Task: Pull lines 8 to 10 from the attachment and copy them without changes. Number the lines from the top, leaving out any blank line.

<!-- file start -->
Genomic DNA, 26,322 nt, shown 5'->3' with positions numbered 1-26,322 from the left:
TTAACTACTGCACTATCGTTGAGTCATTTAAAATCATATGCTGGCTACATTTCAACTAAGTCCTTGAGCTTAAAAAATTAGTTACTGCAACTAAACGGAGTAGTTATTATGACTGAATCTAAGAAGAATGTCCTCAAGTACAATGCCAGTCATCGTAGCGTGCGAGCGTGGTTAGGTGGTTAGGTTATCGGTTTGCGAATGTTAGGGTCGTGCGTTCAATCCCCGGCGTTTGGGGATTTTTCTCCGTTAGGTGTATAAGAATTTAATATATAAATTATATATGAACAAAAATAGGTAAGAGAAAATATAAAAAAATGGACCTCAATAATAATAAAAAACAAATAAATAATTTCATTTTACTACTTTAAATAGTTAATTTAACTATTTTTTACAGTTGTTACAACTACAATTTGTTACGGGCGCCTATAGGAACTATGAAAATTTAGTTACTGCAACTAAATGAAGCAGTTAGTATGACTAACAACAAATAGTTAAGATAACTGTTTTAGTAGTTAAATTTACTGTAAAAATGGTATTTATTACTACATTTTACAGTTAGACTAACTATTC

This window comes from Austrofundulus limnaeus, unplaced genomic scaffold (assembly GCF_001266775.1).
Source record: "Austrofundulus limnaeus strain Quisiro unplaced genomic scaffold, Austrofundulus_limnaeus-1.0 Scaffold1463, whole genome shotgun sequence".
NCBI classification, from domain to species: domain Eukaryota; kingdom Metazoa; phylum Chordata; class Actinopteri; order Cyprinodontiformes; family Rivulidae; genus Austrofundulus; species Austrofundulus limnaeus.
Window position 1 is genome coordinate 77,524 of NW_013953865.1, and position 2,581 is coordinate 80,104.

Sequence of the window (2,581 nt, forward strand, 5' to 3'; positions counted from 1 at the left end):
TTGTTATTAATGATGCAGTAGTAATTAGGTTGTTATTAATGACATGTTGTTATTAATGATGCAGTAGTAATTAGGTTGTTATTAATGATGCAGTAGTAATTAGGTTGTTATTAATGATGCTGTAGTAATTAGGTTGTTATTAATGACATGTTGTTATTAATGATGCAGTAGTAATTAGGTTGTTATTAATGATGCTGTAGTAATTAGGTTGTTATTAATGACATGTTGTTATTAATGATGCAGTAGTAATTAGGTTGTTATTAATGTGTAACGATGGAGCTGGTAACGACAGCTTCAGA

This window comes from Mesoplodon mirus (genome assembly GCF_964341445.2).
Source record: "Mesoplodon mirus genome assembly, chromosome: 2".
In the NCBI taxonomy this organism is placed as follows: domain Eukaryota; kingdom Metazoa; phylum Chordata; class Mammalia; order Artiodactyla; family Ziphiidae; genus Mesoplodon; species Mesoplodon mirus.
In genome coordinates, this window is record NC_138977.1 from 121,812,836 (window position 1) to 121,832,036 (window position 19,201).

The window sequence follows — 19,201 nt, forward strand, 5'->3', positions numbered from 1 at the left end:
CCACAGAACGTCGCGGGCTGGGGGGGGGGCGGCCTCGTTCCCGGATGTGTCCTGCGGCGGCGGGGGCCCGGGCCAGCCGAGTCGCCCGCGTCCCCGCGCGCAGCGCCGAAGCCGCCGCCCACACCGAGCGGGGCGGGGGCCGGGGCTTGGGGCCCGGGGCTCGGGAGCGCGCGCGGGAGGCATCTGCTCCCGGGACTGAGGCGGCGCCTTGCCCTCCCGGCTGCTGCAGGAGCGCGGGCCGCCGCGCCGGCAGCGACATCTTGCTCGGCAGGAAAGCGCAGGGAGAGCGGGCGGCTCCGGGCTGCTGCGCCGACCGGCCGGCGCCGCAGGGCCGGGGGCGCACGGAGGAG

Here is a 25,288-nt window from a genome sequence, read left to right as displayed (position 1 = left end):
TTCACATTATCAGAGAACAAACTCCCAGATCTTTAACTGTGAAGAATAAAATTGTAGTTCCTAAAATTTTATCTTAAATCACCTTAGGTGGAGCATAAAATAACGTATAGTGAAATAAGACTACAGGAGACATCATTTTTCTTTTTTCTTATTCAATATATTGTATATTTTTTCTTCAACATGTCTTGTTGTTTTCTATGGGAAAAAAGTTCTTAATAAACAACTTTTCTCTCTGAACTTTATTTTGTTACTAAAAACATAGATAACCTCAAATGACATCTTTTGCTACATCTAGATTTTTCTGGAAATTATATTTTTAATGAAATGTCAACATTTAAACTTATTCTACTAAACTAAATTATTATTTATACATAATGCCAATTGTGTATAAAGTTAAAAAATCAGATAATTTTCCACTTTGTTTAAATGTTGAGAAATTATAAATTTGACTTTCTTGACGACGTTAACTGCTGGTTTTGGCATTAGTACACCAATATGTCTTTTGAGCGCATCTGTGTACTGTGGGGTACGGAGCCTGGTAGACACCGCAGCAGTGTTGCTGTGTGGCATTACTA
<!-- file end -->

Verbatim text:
TTGTTATTAATGATGCAGTAGTAATTAGGTTGTTATTAATGACATGTTGTTATTAATGATGCAGTAGTAATTAGGTTGTTATTAATGATGCAGTAGTAATTAGGTTGTTATTAATGATGCTGTAGTAATTAGGTTGTTATTAATGACATGTTGTTATTAATGATGCAGTAGTAATTAGGTTGTTATTAATGATGCTGTAGTAATTAGGTTGTTATTAATGACATGTTGTTATTAATGATGCAGTAGTAATTAGGTTGTTATTAATGTGTAACGATGGAGCTGGTAACGACAGCTTCAGA

This window comes from Mesoplodon mirus (genome assembly GCF_964341445.2).
Source record: "Mesoplodon mirus genome assembly, chromosome: 2".